(Sunita Yalavarthi)

Telugu360 is always open for the best and bright journalists. If you are interested in full-time or freelance, email us at Krishna@telugu360.com.

Interview With Bahubali Producer Shobu Yarlagadda

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[dropcap]F[/dropcap]or Baahubali producer, Shobu Yarlagadda, choosing a project depends on the relationship that he shares with director and artistes. Read on to know more about him.

When did your association with Rajamouli begin?
My relationship with him goes very long back even before our professional association started. I know him since he started working with Raghavendra Rao garu. We were supposed to do a small film first but it never materialised. Then we did Maryada Ramanna, we struck a good rapport and became good family friends. It is more personal friendship between two families. After Maryada Ramanna, he was supposed to do a big project for K Raghavendra Rao. Since Raghavendra Rao didn’t want to handle it on his own, given it is a huge product, we stepped in. It became a joint production between him and us. Arka Media Works belongs to me and Prasad and we do some work with RK Films. I came back from US in 96 and did a couple of businesses and it didn’t work and was looking for a new avenue. Then me and Prasad decided that television is a good option. We entered television and do selective work. Films is a natural progression.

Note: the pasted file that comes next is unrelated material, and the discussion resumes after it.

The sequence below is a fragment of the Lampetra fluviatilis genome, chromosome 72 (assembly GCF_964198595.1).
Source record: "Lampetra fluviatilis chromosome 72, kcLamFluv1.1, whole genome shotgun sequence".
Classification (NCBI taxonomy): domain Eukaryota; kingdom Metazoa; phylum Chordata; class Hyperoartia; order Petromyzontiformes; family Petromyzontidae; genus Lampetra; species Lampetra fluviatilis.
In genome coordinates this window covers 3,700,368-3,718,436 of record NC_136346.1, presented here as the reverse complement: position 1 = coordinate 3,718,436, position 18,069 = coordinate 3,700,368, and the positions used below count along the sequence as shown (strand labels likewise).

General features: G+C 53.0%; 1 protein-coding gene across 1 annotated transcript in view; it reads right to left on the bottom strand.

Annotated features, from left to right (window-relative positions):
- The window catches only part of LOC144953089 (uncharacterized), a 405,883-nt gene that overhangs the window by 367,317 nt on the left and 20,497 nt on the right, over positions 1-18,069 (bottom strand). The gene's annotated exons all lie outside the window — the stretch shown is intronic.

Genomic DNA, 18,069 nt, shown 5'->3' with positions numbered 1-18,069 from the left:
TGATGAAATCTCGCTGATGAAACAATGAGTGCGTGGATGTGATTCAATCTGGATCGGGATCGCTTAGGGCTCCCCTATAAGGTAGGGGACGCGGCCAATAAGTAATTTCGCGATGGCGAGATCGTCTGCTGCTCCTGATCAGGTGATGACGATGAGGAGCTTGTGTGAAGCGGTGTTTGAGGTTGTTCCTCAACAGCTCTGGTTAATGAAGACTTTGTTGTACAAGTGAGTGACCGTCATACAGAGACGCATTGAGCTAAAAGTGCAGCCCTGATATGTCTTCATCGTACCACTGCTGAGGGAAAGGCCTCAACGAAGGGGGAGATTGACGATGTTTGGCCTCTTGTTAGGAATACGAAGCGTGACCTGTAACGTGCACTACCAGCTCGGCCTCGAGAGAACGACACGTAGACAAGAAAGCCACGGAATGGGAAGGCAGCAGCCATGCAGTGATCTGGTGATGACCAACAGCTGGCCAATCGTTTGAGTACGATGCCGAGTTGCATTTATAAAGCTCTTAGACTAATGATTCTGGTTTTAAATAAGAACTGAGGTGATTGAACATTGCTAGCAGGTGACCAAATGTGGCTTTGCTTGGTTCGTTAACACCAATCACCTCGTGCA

[pullquote position=”left”] Around four thousand screens all over the world will come out with Bahubali. There is so much post production which is a big aspect. For all of us artistes and technicians, producers..it is a once in a life time experience. [/pullquote]

How do you choose your project and people?

It is the relationship that we have with the director and artistes. Krish came and narrated the story. It was more of an accidental narration and we did it. Maryada Ramanna was our first film and we wanted to do it with someone we could trust and we are comfortable with it. We are not in a hurry to do a film; television is our bread and butter and that goes on. Movies, unless we have rapport comfort level and we see some value as we bring as producers to the project, we don’t do it. We bring a lot to the table, not just money. There are two or three lines but Rajamouli wanted to do a folklore or a period film and not a contemporary subject. He and his father went back and forth and both of us liked this subject.

You are being called the real hero for believing in the project

Partly it is inherent in me, not to get perturbed. We are used to ups and downs and we have lot of belief in this project and we know will pull it through. When someone is working, the entire team is genuinely working for the project with genuine interest, you trust and want to support the project to the best. By the time we finish the second part it will be four years. There have been ups and downs, the budgets have gone up. There were certain hiccups and we had to reschedule the whole thing as Prabhas had to go through a surgery. One year has been allotted to pre-production. Even after one year, we did parallel planning and designing. We were mentally prepared in a way that it will be out in 2015, for a long haul. Also we were prepared that the budget will go up, but it went up little more than expected.

 

 

How important is Bahubali for TFI ?